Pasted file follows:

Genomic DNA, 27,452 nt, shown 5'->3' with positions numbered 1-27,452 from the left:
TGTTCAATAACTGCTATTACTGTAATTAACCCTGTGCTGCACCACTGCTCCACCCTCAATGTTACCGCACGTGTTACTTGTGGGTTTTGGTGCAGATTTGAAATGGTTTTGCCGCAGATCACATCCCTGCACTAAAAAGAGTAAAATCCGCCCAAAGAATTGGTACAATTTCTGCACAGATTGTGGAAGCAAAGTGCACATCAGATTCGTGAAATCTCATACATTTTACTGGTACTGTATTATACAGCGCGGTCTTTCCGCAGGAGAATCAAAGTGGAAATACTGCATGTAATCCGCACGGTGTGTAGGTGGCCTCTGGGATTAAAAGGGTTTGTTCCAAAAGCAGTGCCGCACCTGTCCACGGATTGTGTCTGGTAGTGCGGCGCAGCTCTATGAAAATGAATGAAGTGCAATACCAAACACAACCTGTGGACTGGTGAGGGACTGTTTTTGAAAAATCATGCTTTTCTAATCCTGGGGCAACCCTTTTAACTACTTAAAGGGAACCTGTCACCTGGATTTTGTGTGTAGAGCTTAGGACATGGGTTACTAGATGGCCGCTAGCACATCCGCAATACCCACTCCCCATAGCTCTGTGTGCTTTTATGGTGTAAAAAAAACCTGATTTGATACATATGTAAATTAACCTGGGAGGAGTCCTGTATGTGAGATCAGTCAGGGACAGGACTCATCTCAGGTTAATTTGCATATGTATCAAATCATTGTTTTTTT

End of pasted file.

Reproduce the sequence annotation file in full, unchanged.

Genomic DNA, 27,452 nt, shown 5'->3' with positions numbered 1-27,452 from the left:
TGTTCAATAACTGCTATTACTGTAATTAACCCTGTGCTGCACCACTGCTCCACCCTCAATGTTACCGCACGTGTTACTTGTGGGTTTTGGTGCAGATTTGAAATGGTTTTGCCGCAGATCACATCCCTGCACTAAAAAGAGTAAAATCCGCCCAAAGAATTGGTACAATTTCTGCACAGATTGTGGAAGCAAAGTGCACATCAGATTCGTGAAATCTCATACATTTTACTGGTACTGTATTATACAGCGCGGTCTTTCCGCAGGAGAATCAAAGTGGAAATACTGCATGTAATCCGCACGGTGTGTAGGTGGCCTCTGGGATTAAAAGGGTTTGTTCCAAAAGCAGTGCCGCACCTGTCCACGGATTGTGTCTGGTAGTGCGGCGCAGCTCTATGAAAATGAATGAAGTGCAATACCAAACACAACCTGTGGACTGGTGAGGGACTGTTTTTGAAAAATCATGCTTTTCTAATCCTGGGGCAACCCTTTTAACTACTTAAAGGGAACCTGTCACCTGGATTTTGTGTGTAGAGCTTAGGACATGGGTTACTAGATGGCCGCTAGCACATCCGCAATACCCACTCCCCATAGCTCTGTGTGCTTTTATGGTGTAAAAAAAACCTGATTTGATACATATGTAAATTAACCTGGGAGGAGTCCTGTATGTGAGATCAGTCAGGGACAGGACTCATCTCAGGTTAATTTGCATATGTATCAAATCATTGTTTTTTT